This 6″ plant is a hemiparasite, with stubby root structures (haustoria) which attach to hosts such as pussytoes, grasses, and aspens to name a few. It is also the alternate host for the comandra blister rust (Cronartium comandrae), a rust fungus that affects lodgepole and other pine species in North America.
Pinks to Rose to Reds
Prairie Smoke – Geum triflorum – has clusters of three dangling flowers with pinkish sepals that almost hide the yellow petals.
With maturity, fruits stand upright holding aloft their hairy styles which produce a smoke-like effect and help the seeds fly off to new lands.
With the flowers and mat-forming, pinnately compound leaves that have a lovely fall color, Prairie Smoke is an enjoyable and commercially available native garden plant.
Sticky Geranium – Geranium viscosissimum – is one of the most recognized plants in our area. The 5 radial, pink-to-blue petals are perfect landing pads for a variety of insects. They can easily follow the fine “nectar guides” to the center to where pollen and stigmas await. The 10 anthers mature first. Later 5 sticky stigmas arch outward to catch the pollen. This arrangment is another strategy to assure cross-pollination.
Sticky stem hairs serve to capture small, possibly marauding, insects, which in turn attract bigger insects that then glean the insects, providing the plant double protection. Also, these glandular hairs can dissolve the dead insects, enabling the plant to absorb nutrients from their bodies.
Scarlet Gilia – Ipomopsis aggregata – “Ipomopsis” means startling appearance. Indeed, these brilliant red flowers have great appeal to hummingbirds that can see red (insects cannot). These biennial to short-lived perennial plants are currently shooting up their stems and expanding their hairy dissected leaves from last year’s rosettes.
Flowers unfold and hummingbirds hover and reach their beaks and lapping tongues into the long tube for nectar. In so doing, the birds bump their heads against the protruding anthers and get a dollop of pollen which sticks. They then fly to another flower where the white stigma is ready to pick up the pollen off the bird’s forehead.
Later in the year, or in other parts of the west, Scarlet Gilia flowers may bloom more pink to white, attracting moth pollinators. The flowers have an unappealing skunky fragrance to us people.
Lewis’ Flax – Linum Lewisii– is covering roadsides with their delicate wands of sky-blue flowers.
The European/Asian species Linum usitatissimum (roughly translated: very useful) has long been known for two main values. The stems have particularly long, strong fibers which have been used for centuries to make linen. Current research is being conducted on the mechanical properties of flax for making composite materials. Flaxseed or linseed oil has been used for constipation and control of cholesterol. Always check with a doctor for proper use as it can affect how one absorbs other medicines. In any case, flax is a beautiful plant.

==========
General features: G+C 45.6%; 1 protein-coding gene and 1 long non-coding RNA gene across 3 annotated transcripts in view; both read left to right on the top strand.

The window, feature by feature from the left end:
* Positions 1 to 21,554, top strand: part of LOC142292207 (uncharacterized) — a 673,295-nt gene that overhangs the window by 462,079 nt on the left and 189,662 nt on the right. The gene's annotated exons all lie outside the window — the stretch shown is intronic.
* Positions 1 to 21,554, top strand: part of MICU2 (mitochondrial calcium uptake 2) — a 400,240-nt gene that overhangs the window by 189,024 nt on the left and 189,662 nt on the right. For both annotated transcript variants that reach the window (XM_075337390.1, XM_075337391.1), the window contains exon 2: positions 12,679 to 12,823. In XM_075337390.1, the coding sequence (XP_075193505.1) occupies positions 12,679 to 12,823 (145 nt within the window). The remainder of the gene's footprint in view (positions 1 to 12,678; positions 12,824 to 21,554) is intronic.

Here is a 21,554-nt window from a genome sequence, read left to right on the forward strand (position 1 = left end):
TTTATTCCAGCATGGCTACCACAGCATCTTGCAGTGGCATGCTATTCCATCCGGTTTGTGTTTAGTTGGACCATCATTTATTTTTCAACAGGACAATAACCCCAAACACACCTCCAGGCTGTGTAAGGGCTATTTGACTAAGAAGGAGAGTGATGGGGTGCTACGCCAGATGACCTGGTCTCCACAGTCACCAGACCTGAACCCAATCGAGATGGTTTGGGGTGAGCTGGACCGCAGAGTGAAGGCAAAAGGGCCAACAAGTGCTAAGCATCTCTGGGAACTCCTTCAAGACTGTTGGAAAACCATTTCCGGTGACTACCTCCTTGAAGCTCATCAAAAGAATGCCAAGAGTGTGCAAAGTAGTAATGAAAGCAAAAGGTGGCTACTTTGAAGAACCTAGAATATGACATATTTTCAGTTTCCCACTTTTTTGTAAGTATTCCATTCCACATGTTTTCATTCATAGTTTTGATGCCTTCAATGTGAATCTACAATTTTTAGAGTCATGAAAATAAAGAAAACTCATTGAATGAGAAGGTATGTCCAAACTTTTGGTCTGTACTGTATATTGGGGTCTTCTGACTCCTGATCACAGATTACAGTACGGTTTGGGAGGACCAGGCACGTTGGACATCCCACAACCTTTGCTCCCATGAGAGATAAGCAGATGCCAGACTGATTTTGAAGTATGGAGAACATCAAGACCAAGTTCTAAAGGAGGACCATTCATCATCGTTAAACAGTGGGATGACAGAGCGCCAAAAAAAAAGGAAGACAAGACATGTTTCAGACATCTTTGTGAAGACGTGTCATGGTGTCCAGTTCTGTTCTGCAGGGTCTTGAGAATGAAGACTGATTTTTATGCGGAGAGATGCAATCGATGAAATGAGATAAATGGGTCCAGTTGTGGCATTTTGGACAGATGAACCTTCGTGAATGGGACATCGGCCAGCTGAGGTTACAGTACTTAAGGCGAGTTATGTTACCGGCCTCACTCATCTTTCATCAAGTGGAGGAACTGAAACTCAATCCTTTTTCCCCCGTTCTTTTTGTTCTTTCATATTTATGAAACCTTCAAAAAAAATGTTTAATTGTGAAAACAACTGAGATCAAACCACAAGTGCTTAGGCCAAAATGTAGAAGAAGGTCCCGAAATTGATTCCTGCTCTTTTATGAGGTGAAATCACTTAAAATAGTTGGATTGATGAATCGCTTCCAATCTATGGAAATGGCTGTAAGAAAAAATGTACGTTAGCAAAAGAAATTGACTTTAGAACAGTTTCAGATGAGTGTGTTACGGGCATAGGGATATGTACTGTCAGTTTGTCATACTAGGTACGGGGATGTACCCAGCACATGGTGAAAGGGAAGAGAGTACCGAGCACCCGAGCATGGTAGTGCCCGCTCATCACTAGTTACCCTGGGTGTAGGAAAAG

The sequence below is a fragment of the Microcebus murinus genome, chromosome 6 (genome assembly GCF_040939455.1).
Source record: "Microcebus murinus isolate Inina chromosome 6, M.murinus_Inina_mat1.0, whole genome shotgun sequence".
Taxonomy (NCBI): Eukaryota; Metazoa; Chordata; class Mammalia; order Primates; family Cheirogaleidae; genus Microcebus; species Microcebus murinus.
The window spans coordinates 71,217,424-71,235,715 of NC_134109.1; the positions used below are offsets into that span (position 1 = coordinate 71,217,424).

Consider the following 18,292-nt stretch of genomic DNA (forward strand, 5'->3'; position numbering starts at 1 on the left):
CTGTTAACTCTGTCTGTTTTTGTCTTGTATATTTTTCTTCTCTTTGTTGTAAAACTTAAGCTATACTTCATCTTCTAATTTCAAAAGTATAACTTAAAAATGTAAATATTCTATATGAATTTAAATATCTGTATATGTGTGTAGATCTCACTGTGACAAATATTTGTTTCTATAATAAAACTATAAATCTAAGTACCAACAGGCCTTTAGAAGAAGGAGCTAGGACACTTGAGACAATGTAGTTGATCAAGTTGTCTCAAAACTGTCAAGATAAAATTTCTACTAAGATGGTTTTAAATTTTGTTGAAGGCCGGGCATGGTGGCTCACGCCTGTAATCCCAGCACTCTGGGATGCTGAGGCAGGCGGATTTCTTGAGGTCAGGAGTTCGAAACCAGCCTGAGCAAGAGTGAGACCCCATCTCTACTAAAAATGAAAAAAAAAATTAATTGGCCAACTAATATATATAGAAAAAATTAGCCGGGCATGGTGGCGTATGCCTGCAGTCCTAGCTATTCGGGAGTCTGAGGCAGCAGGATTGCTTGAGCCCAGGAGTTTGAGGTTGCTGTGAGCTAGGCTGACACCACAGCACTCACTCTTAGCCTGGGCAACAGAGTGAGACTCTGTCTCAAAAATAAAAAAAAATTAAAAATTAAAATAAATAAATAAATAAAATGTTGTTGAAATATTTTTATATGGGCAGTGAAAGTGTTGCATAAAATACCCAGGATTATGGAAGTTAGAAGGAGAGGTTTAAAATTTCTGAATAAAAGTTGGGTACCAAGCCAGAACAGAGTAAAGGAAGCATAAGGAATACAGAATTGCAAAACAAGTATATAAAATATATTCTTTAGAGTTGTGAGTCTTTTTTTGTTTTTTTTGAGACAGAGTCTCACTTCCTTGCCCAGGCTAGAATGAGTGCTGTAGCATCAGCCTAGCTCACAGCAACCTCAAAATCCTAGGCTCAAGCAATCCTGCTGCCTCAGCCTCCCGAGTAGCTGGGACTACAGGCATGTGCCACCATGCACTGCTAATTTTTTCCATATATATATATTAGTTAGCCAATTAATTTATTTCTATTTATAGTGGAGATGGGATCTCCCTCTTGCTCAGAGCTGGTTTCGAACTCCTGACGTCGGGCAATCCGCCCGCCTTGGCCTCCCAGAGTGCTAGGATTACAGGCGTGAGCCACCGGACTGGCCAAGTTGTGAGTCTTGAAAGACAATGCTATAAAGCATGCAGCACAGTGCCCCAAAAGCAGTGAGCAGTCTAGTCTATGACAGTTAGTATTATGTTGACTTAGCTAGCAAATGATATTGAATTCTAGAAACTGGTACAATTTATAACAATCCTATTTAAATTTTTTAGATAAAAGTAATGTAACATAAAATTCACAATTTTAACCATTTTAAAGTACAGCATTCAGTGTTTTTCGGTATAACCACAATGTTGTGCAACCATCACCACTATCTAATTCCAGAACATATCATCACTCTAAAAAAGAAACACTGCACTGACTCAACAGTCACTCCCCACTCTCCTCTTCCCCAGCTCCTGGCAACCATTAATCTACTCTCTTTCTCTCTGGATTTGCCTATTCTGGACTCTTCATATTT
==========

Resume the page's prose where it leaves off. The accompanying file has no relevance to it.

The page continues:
Beards Tongues – Penstemon spp. – are hanging out in patches on dry hillsides.
Our penstemons are blue (rarely white) and are pollinated by bees. All penstemons have opposite leaves and 5 petals forming a tube. Inside are four arching stamens, each with paired anthers. A fifth stamen that looks like a hairy tongue lies at the entry. This “staminode” doesn’t have pollen but does direct pollinators (so the researchers say).
Bees land on the lower lip and follow the lines and variations of light back into the tube. Nectar is produced in hairs at the base of the stamens. Researchers say the hairy staminode helps push the bee into the anthers, where they get doused with pollen. Visting the next flower, the bee may then trip upon the long style with stigma to facilitate fertilization. Take a look inside the flowers and think like a bee or find a mini go-pro to attach to its head. (Really, how do the researchers know how a staminode works?)
Silky Lupines – Lupinus sericea – are just coming out on the sunny open sageflats and hills. The hairy palmate leaves and pea-like flowers are definitive for ID.
Look for white or pink dots on the upright banner: a contrasting white dot indicates the flower is fresh, ready to be pollinated; a duller pink or purple blotch indicates a pollinator has come for the nectar already or the nectar has dried up.
This color change serves as a signal for the bee not to waste its energy looking for nectar or pollen.
Low Larkspurs – Delphinium nutttallianum – have been blooming for a few weeks. They have welcomed migrating broad-tailed hummingbirds with their nectar.